Monthly Archives: October 2012

What I Learned at the 5th World Medical Tourism & Global Healthcare Congress, and Why It Matters to the Workers’ Compensation Industry.

HEALTHCARE is globalizing, and Workers’ Compensation should be a part of that. There. I’ve said it, and I will explain why. When I attended the 5th World Medical Tourism & Global Healthcare Congress, last week at the Westin Diplomat Resort & Spa in Hollywood, Florida, sponsored by the Medical Tourism Association (MTA), I found just how big this growing industry is getting, and how many countries are getting on the bandwagon to provide lower cost healthcare at the same or better quality than U.S. hospitals are offering, with doctors trained in the U.S. or in other Western countries; the latest technology and medical equipment, and accreditation from the Joint Commission International (JCI), the International Organization for Standardization (ISO), as well as the U.S. Centers for Medicare and Medicaid Services (CMS).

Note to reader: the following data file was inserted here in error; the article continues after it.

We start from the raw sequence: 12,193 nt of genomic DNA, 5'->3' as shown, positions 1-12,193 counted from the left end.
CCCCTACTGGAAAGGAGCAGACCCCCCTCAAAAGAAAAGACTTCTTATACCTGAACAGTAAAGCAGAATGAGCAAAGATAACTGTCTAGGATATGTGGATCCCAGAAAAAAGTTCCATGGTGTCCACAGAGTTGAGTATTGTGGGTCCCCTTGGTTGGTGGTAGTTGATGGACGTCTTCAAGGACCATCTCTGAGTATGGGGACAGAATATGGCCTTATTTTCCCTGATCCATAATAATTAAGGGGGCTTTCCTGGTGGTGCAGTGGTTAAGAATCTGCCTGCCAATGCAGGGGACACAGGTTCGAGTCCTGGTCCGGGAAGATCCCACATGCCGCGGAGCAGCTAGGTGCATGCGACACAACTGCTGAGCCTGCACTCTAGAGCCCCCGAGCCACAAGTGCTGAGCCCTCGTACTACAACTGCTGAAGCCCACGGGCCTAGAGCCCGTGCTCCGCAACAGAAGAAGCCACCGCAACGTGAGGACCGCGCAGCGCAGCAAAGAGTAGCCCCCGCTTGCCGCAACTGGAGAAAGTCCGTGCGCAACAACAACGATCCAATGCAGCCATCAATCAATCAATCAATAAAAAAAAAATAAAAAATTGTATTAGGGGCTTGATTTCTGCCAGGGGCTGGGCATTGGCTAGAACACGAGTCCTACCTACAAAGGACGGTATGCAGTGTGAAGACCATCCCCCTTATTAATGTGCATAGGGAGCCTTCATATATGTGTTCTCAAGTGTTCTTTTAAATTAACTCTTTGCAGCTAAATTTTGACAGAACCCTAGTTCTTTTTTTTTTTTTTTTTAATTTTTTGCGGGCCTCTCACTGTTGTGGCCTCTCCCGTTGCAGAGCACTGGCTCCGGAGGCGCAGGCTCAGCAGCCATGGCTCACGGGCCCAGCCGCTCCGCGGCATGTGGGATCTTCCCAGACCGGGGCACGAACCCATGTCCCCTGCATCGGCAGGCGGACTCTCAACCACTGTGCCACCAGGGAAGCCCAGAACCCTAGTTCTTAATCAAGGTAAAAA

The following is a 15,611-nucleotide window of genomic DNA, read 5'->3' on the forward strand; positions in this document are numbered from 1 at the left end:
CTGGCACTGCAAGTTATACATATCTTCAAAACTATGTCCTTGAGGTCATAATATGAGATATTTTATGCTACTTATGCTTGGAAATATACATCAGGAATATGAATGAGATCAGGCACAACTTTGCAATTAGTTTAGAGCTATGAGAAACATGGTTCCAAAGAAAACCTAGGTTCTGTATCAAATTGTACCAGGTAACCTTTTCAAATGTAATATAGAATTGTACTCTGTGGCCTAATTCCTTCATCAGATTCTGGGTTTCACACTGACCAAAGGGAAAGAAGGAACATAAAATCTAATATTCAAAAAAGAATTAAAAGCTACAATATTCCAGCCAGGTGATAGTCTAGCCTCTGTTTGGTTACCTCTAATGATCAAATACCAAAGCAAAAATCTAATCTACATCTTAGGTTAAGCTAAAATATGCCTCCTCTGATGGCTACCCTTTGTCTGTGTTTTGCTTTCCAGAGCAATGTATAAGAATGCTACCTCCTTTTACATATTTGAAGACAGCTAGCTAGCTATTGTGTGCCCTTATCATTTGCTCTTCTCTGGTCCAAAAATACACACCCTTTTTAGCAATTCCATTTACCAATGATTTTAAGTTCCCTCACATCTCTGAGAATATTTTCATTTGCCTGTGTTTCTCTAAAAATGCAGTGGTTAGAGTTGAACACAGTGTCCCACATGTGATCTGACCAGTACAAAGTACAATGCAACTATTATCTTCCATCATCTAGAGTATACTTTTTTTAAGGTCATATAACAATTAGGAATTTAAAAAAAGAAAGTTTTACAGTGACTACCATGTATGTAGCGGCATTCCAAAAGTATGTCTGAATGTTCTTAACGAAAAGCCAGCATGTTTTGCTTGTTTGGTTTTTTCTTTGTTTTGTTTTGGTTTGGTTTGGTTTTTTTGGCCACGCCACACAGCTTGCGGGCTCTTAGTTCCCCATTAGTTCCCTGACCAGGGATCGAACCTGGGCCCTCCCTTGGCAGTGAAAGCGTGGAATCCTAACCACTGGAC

I was invited by the MTA to attend the Congress after they published a White Paper I wrote originally as a term paper for my Master’s in Health Administration (MHA) degree program’s ‘Health Law’ class. http://www.medicaltourismassociation.com/en/workers-compensation-white-paper.html

In the paper, I discussed what medical tourism is, how it is being implemented into health care plans, the cost savings of medical tourism, as well as the issue of quality, which is equal to or better in many of these hospitals than most American hospitals provide. I then discussed the state of workers’ compensation medical costs, and finally, the legal barriers medical tourism faces, as well as the legal barriers to implementing medical tourism into medical provider networks for workers’ compensation, using three legal cases pertaining to medical tourism and workers’ compensation claims.

The first one, was in California, and was a case of domestic medical tourism. A cook at a convalescent hospital slipped and fell and injured his right elbow and back. Due to his weight, the treating physician, and his employer’s physicians recommended he lose weight, but since they did not tell him which weight loss clinic to go to, the claimant chose to go to a clinic three thousand miles from his home. The case wound up in the CA Supreme Court, which ruled in his favor, granting him temporary disability for the ten months he was at the Duke University clinic, and for all future costs of medical treatment.